Jinwar is a woman-only village in North and East Syria.

There are two rivers here in this region that surround the earth, in its different tones — brown, red, violet. It is the witness of a millenary culture of diversity, of richness, of living relationships, between all people, and between nature and humanity. Here a culture of appreciation, respect, care, preservation, and creation has been born. The core of that culture, which was shaped by women, is the continuation of life.

Part of this culture is the art of spinning and weaving, whose students and teachers were also women.

Women spun the individual threads and intertwined them with each other so that a fabric was created. When the individual threads were closely interwoven, colorful patterns were created, which gave the fabric its specificity. No thread could be detached without destroying the whole fabric. And each thread provided support for the others.

Those rivers whose waters gave us life, on whose banks we scattered seeds and on whose plains we wove are nowadays being dried up by those who, instead of a culture of life, want to implement a system of destruction, exploitation and violence by force.                 

Turkey and its allied forces are destroying the places, the valleys and banks, the hills and caves of our millennia-old culture. 

It is they who are attacking our villages, towns, and communities where we have a long history of living together and sharing. 

They who annihilate our existence as women, as children, as a society and nature itself. 

Those who systematically attack and kill us as women, such as our friends Saada-al -Hermas, Hind al-Khedr, Zehra Berkel, Hebûn Xelîl, and Dayîka Emine, because we organize together to fight for a dignified and free life.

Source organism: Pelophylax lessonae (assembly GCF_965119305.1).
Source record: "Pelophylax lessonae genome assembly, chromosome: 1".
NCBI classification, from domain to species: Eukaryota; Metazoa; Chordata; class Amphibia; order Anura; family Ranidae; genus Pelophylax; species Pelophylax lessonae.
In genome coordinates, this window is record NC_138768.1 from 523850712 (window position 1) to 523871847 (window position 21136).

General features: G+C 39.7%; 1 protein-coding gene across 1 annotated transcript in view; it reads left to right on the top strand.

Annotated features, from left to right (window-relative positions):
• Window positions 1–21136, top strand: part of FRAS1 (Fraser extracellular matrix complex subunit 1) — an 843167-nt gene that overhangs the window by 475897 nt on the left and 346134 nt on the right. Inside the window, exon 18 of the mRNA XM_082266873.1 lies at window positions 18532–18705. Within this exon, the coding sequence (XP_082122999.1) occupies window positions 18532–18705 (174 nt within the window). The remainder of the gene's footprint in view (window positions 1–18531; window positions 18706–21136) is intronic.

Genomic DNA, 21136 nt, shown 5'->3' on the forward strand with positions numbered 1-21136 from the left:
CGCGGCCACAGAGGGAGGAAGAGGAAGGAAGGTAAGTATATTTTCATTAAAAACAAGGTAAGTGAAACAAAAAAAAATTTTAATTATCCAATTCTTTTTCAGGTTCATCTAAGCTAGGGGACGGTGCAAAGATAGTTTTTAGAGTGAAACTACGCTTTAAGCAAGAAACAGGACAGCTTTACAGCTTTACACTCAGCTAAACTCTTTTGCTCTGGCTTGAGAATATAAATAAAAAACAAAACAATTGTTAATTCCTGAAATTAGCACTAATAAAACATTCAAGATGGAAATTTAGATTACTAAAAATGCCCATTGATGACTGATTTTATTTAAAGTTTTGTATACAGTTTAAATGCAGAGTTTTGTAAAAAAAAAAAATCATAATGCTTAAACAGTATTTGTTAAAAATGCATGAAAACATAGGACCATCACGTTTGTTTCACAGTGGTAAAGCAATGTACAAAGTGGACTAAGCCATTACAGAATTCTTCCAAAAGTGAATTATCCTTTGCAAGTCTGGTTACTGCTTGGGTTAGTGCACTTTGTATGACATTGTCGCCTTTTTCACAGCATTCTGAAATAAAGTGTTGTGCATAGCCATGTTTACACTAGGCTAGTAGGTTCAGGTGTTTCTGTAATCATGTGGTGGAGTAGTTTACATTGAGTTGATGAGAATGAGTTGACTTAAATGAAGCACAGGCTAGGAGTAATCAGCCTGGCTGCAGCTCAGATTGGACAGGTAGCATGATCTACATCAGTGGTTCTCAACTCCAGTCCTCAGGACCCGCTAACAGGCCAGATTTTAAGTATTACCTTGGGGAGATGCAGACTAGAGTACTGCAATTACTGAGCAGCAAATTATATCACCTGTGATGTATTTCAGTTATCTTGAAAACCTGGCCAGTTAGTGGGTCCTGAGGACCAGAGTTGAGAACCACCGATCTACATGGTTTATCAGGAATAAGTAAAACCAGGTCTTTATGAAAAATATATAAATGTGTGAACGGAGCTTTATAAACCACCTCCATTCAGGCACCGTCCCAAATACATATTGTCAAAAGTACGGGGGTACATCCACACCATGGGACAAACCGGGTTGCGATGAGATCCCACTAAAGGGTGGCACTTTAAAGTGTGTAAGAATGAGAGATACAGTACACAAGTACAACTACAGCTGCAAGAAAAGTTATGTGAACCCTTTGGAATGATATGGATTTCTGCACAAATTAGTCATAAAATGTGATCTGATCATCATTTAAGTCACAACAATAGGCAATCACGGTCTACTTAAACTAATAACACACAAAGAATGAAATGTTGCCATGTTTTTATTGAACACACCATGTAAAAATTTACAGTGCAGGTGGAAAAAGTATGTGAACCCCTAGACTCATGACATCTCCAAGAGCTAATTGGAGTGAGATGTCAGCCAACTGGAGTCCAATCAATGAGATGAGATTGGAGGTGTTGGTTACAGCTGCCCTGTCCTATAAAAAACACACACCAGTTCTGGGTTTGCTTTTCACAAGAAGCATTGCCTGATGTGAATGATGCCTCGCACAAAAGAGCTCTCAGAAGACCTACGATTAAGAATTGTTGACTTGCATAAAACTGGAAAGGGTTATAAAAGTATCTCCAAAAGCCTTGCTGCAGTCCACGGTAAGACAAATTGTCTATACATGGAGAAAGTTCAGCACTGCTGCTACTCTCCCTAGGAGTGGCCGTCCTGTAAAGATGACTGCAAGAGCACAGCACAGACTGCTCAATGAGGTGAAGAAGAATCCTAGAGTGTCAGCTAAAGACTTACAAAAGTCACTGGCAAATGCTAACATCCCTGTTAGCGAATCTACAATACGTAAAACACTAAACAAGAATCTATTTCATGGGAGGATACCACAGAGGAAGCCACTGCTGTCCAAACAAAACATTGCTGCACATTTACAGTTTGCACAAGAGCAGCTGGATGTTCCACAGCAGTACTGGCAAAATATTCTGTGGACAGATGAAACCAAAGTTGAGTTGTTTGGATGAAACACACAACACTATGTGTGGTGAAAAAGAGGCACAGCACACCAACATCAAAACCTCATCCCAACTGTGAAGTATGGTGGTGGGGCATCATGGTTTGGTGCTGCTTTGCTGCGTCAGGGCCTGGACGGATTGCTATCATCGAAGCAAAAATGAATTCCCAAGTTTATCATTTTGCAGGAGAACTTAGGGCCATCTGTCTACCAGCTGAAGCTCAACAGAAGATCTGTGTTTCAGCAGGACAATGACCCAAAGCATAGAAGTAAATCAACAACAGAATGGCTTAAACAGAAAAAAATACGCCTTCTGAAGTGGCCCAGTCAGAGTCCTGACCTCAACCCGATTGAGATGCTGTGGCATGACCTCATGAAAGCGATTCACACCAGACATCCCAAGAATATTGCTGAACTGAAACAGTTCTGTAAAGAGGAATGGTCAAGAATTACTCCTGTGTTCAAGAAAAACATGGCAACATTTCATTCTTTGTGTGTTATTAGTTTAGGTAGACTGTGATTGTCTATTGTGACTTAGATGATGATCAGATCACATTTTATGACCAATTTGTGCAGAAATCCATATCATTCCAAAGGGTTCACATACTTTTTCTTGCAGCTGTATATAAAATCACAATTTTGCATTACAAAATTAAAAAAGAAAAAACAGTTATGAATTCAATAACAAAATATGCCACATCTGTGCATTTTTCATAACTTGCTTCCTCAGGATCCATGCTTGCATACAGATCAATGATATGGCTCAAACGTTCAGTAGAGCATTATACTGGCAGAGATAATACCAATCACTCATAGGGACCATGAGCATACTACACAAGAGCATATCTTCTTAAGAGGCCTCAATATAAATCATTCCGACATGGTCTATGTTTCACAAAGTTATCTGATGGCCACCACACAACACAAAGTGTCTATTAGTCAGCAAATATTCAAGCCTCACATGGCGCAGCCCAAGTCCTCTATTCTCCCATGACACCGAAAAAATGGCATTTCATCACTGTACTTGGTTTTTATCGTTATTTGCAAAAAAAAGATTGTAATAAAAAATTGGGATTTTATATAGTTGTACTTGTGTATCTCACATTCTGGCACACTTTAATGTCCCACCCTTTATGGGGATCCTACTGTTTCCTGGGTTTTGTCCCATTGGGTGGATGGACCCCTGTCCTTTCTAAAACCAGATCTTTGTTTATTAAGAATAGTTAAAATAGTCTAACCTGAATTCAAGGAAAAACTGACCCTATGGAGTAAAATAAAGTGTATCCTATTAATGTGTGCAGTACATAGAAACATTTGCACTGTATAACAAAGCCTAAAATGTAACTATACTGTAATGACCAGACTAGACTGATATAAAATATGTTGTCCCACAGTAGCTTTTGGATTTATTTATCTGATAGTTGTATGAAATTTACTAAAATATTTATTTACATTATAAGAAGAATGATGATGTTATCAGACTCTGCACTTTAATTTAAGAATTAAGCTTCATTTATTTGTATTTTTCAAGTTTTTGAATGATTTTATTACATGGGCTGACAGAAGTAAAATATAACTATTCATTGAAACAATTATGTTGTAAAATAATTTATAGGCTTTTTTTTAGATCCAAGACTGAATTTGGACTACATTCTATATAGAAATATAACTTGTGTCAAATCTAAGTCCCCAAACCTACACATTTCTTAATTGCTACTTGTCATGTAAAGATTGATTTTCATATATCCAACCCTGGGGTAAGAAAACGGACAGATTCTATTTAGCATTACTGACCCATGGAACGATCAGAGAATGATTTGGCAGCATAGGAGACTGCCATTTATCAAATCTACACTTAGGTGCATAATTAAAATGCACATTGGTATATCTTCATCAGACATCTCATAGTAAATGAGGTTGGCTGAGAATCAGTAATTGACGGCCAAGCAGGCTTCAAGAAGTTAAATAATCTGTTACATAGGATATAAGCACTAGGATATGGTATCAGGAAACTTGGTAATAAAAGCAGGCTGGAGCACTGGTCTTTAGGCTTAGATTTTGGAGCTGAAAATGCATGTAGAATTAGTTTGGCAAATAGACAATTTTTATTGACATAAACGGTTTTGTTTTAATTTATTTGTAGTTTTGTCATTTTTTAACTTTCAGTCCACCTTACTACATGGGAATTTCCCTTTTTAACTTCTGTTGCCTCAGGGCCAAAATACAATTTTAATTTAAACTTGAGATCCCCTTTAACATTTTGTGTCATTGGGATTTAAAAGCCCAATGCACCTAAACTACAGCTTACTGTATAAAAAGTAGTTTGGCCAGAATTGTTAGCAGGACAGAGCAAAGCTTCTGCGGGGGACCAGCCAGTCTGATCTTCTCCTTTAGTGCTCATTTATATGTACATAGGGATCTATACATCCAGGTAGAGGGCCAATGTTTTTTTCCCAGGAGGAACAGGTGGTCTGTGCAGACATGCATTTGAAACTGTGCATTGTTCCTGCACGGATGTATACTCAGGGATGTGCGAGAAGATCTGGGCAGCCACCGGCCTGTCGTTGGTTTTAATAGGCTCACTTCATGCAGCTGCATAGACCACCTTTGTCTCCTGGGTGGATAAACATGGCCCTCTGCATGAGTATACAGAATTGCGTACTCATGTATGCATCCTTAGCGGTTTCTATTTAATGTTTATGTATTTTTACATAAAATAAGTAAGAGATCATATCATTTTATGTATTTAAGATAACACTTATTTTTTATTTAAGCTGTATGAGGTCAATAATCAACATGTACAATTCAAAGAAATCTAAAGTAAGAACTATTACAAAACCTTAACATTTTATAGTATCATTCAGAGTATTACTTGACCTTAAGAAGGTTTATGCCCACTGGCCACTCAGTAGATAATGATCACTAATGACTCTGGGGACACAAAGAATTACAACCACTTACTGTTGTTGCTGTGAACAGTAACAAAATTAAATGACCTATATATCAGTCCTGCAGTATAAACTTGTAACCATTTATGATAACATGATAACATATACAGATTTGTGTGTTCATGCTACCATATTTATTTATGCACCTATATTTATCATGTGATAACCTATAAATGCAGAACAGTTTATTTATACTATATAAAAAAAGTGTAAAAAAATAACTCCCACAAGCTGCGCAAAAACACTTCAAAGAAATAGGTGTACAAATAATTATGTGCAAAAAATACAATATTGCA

“We are not as women as we used to be as women. We have understood the philosophy of Rêber Apo and we live according to this philosophy. No one should forget that we are women, that we existed, that we exist and that we will exist. Women are finally not just a broken tree, women are spreading the revolution.” — Yade Sûat

We have learned our history, of which we are the inheritors. We have followed the traces of that revolution through the last five millennia. From the fertile banks of the Tigris, to the mother goddess Inanna, from Gire çaxil to Çilxanê in Afrîn. From the traditions of agriculture, spinning, weaving and milling, from Newroz to Akito New Year and from the stories of our grandmothers — to Jinwar today. 

Here we continue to spin and weave together the threads that have been passed from hand to hand through the millennia. Here in Jinwar, we make the culture of women civilizations visible and alive through our common living together. 

On the occasion of International Women’s Struggle Day and the anniversary of the opening of Şîfajin Health and Healing Center on March 4, we are invited to celebrate in Jinwar. 

On this day we remember all those women who have spread the values of the revolution and defended them with their lives.

Our friend Hevrîn Xelef is one of those women who stood up. As a young woman, she was committed to building an economy of solidarity and ecology in Rojava. As co-founder and general secretary of the Future Syria Party (Partiya Sûriya Pêşerojê) she has worked with courage and determination together with women of all cultures and religions in Syria for a livable future, for democratic self-government, and for a life in freedom and dignity. And it was for this very reason that she was targeted for assassination by Turkish mercenaries at the start of Turkey’s war of occupation in October 2019.